FOUR first heard about Paul Qui about five years when we won the James Beard award for the Best Chef: Southwest. Though he was somewhat of a US household name the year before that when he won Season 9 of Bravo’s hit TV show Top Chef. Born in 1980, Chef Qui has already reached some phenomenal pinnacles in his carrier and it is not common for someone of that age to be respected and acclaimed by some US’s top chefs, let alone for his name to make it across the Atlantic. Chef Qui is a part of the new generation of chefs like Sean Brock, Joshua Skenes & Ignacio Mattos who are carrying the US flag into the future with their easy, laid back, sharing concepts, while using modern techniques and forward thinking in order to achieve exquisite food. Though Chef Qui was born in Manila, Philippines, he was raised in Austin since a young age, where he also completed his culinary training at Le Cordon Bleu. All of these influences are clearly noticeable while eating his food for the first time at his Miami restaurant, Pao. The culinary journey took me through the Philippines, Japan and the Southwest. You may ask, what does Japan have to do with anything, well Chef Qui worked under the wing of Chef Tyson Cole where he became the Executive Chef at Uchiko, a Japanese restaurant in Austin, before he actually won Top Chef.

Pao is Chef Qui’s first venture out of Austin and he couldn’t have chosen more beautiful, idyllic & opulent spot than being the core F&B focus outlet at what is Miami’s best hotel on South Beach, Faena. Alan Faena, the businessman and artist behind the visionary, extravagant and no money spared Faena hotels clearly had a vision for Faena Miami, he associated himself to some of the world’s best architects, interior designers and artists, names like Norman Foster, Philippe Stark, Baz Luhrmann , Catherine Martin & Damien Hirst. Therefore, the $550 million revival of the Saxoy Hotel could only be home to some likewise visionary chefs. Step in the legendary Argentinian chef Francis Mallmann & the young and super talented Paul Qui, a perfect balance between experience and a modern approach to food.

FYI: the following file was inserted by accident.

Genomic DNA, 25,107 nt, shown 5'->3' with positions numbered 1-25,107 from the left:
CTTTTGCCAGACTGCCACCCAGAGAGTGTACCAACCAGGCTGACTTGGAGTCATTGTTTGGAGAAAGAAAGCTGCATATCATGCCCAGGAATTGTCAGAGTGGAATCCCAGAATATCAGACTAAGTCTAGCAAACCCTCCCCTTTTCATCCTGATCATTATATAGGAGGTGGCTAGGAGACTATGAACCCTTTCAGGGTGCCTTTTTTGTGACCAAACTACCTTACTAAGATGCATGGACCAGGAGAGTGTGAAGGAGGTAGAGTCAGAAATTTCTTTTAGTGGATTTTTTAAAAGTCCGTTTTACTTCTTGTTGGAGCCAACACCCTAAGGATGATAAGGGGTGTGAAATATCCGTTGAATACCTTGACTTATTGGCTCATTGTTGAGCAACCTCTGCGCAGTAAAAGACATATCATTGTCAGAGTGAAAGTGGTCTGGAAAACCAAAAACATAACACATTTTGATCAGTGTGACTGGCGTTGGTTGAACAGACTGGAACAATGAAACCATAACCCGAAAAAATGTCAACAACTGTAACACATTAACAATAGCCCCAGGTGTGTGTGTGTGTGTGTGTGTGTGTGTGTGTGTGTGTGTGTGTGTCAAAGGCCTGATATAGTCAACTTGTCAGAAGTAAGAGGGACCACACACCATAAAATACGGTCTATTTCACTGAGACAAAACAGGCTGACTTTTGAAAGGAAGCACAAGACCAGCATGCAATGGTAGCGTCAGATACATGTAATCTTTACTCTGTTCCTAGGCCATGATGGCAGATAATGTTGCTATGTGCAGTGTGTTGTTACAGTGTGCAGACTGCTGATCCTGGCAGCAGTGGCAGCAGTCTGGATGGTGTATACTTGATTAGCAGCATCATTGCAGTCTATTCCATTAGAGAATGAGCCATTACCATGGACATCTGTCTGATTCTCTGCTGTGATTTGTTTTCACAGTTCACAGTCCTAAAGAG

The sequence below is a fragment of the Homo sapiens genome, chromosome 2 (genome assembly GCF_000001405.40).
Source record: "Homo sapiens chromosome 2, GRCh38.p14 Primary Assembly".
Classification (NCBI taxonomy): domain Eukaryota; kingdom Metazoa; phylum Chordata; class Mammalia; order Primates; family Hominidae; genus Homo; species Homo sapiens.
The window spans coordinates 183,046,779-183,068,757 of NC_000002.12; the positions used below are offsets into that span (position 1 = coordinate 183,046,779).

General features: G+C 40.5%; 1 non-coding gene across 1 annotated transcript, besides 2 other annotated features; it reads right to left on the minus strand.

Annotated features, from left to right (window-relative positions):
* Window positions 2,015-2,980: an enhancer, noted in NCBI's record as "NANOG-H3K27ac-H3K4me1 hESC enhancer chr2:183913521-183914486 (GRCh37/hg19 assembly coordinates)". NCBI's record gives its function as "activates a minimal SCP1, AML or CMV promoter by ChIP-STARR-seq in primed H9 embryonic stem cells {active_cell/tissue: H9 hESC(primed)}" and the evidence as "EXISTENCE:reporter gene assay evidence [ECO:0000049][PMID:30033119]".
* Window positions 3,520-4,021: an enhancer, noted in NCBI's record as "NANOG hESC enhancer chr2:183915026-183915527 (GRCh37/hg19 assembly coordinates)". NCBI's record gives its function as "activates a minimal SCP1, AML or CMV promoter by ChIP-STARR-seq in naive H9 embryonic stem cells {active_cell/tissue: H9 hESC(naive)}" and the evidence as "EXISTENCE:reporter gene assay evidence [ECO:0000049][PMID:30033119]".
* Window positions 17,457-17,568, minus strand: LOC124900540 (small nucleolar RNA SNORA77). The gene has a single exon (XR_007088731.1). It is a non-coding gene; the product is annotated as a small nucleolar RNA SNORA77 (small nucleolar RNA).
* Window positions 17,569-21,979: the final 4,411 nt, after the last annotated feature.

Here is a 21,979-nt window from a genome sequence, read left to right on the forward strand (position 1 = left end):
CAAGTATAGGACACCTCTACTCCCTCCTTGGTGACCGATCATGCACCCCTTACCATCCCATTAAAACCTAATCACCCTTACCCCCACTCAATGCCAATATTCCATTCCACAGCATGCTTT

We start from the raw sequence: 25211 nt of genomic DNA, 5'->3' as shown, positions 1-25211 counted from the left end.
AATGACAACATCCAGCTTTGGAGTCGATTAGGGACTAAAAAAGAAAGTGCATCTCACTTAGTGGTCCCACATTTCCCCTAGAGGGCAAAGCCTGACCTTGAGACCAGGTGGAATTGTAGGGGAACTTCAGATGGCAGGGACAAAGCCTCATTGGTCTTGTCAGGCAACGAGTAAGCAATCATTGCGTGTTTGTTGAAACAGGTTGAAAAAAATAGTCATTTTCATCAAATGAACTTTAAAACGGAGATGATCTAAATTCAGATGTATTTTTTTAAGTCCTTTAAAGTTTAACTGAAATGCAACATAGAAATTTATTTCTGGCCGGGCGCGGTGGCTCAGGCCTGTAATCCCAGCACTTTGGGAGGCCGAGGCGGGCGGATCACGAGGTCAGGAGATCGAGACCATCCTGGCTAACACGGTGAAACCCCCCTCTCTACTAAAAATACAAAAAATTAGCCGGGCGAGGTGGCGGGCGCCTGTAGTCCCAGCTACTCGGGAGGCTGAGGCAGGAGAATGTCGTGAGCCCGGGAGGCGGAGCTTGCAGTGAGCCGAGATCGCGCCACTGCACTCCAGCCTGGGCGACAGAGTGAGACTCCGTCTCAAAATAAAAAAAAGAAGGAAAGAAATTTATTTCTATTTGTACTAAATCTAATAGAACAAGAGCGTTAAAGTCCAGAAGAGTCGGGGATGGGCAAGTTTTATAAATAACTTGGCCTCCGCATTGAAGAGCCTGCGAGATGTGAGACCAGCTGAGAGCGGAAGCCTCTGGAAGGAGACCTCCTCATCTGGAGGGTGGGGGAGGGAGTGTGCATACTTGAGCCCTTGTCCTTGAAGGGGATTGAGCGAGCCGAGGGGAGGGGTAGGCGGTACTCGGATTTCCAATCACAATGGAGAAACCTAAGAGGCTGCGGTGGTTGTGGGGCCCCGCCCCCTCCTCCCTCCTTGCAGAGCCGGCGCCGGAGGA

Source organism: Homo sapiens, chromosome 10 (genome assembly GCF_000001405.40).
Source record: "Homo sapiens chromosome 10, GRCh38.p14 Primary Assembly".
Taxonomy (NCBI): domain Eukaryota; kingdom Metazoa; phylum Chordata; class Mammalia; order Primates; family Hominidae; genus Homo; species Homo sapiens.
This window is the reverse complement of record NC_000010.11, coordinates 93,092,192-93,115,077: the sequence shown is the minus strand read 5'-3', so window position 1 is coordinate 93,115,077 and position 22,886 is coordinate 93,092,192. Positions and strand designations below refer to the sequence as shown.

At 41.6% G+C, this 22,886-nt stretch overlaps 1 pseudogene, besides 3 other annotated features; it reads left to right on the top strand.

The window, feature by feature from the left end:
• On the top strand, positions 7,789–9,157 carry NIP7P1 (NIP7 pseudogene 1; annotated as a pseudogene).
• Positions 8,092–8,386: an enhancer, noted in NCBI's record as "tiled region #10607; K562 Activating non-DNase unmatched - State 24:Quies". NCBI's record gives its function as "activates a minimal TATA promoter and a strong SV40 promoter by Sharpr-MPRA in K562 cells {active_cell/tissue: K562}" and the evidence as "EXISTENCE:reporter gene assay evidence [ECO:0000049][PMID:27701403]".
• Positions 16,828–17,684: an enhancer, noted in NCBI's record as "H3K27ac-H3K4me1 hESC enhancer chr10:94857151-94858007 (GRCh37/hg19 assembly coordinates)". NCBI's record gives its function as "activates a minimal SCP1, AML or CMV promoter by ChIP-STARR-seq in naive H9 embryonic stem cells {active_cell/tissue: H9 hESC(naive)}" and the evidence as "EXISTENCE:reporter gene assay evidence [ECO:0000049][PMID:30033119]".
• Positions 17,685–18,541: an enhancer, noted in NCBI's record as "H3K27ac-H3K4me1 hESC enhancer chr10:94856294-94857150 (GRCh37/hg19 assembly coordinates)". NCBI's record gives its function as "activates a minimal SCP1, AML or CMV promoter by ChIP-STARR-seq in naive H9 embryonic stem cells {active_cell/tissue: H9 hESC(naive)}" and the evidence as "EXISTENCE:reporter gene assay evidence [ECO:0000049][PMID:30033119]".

Pao, is located in The Dome space of the hotel, which is avant-garde in its design, a highly modern sphere with ocean views overlooking the courtyard of the hotel. The interior of the restaurant features gold leaf walls and a patterned gold leaf design on the ceiling of the dome, while the floors feature a herringbone wood pattern surrounded by white marble. A Carrara marble bar with mirrored back shelves is another focal point of the room, offering ample space for guests to gather or dine. One of the most striking elements of the interior is Damien Hirst’s Golden Myth, a painted bronze and gold-leaf unicorn sculpture located at the center of the restaurant, providing contrast to the sleek space are organic materials and natural elements— including walnut wood tables, dark brown leather banquettes and midcentury style chairs with black leather seats.

Chef Qui’s culinary philosophy is centered around culture and learning about people. Where he is from, where he has eaten, and where he cooked cooked has shaped him as a cook and a chef.  He likes to find the similarities in each culture and bring different people together with food. His menu showcases exceptional flavor combinations and ingredients, including an extensive crudo menu, small plates, as well as large plates and sides. In executing the menu, Chef Qui utilizes a number of cooking techniques including smoke and charcoal cooking for the restaurant’s binchotan service, where dishes are seared tableside on Japanese charcoal. I had the pleasure of eating about 10 different plates, basically all of Pao’s signature and most loved dishes, accompanied with a great variation sake, local and foreign wines. The tuna belly crudo melts in your mouth, the branzino is cooked in traditional Filipino spices, made with garlic, chili, lemongrass and shrimp paste. This perfectly seasoned whole fish is served over a bed of garlic- ginger rice and garnished with cilantro and lightly sautéed peppers, but the dishes that stood out the most for me was the smoked rib asado, which I was told by several waiters at Pao, was voted the best dish in Miami by Brickell Magazine, I mean wouldn’t go as far as confirming that but it definitely is a great dish and leaves a lasting impression. The other was the appropriately named ‘Unicorn’, as the stars of this dish are exactly those, uni & corn, a well-balanced sweet, spicy & elegant combination.

All in all I only I truly believe the Faena as a whole with Los Feugos, Chef Mallmann’s restaurant and their really cool bars, The Living Room & Saxony Bar and let’s not forget their highly acclaimed cabaret performances at the Faena Theater, is the number one hotspot to stay and eat in Miami.